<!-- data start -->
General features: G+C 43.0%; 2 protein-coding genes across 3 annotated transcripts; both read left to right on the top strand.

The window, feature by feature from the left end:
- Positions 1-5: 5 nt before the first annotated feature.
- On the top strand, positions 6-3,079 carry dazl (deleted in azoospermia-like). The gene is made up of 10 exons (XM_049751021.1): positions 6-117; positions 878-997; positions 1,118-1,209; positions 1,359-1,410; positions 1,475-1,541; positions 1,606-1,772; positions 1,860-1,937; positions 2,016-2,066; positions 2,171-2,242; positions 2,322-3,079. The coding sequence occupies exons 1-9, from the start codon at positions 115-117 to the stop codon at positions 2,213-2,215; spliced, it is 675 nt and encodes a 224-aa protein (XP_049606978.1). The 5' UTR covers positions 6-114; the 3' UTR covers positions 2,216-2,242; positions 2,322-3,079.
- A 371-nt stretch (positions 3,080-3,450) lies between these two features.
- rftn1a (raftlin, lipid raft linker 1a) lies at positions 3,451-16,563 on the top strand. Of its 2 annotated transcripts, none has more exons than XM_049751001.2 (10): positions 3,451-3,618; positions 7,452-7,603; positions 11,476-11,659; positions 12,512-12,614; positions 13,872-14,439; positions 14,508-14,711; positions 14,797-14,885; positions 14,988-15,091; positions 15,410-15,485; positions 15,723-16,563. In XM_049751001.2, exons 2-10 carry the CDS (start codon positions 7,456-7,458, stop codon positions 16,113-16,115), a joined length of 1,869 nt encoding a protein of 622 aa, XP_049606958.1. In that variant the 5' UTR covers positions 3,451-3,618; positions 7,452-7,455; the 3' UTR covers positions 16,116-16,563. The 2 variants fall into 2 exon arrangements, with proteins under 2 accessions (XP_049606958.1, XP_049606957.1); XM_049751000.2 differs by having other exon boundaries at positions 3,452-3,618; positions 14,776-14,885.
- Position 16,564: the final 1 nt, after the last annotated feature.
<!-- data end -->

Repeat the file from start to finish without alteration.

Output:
General features: G+C 43.0%; 2 protein-coding genes across 3 annotated transcripts; both read left to right on the top strand.

The window, feature by feature from the left end:
- Positions 1-5: 5 nt before the first annotated feature.
- On the top strand, positions 6-3,079 carry dazl (deleted in azoospermia-like). The gene is made up of 10 exons (XM_049751021.1): positions 6-117; positions 878-997; positions 1,118-1,209; positions 1,359-1,410; positions 1,475-1,541; positions 1,606-1,772; positions 1,860-1,937; positions 2,016-2,066; positions 2,171-2,242; positions 2,322-3,079. The coding sequence occupies exons 1-9, from the start codon at positions 115-117 to the stop codon at positions 2,213-2,215; spliced, it is 675 nt and encodes a 224-aa protein (XP_049606978.1). The 5' UTR covers positions 6-114; the 3' UTR covers positions 2,216-2,242; positions 2,322-3,079.
- A 371-nt stretch (positions 3,080-3,450) lies between these two features.
- rftn1a (raftlin, lipid raft linker 1a) lies at positions 3,451-16,563 on the top strand. Of its 2 annotated transcripts, none has more exons than XM_049751001.2 (10): positions 3,451-3,618; positions 7,452-7,603; positions 11,476-11,659; positions 12,512-12,614; positions 13,872-14,439; positions 14,508-14,711; positions 14,797-14,885; positions 14,988-15,091; positions 15,410-15,485; positions 15,723-16,563. In XM_049751001.2, exons 2-10 carry the CDS (start codon positions 7,456-7,458, stop codon positions 16,113-16,115), a joined length of 1,869 nt encoding a protein of 622 aa, XP_049606958.1. In that variant the 5' UTR covers positions 3,451-3,618; positions 7,452-7,455; the 3' UTR covers positions 16,116-16,563. The 2 variants fall into 2 exon arrangements, with proteins under 2 accessions (XP_049606958.1, XP_049606957.1); XM_049751000.2 differs by having other exon boundaries at positions 3,452-3,618; positions 14,776-14,885.
- Position 16,564: the final 1 nt, after the last annotated feature.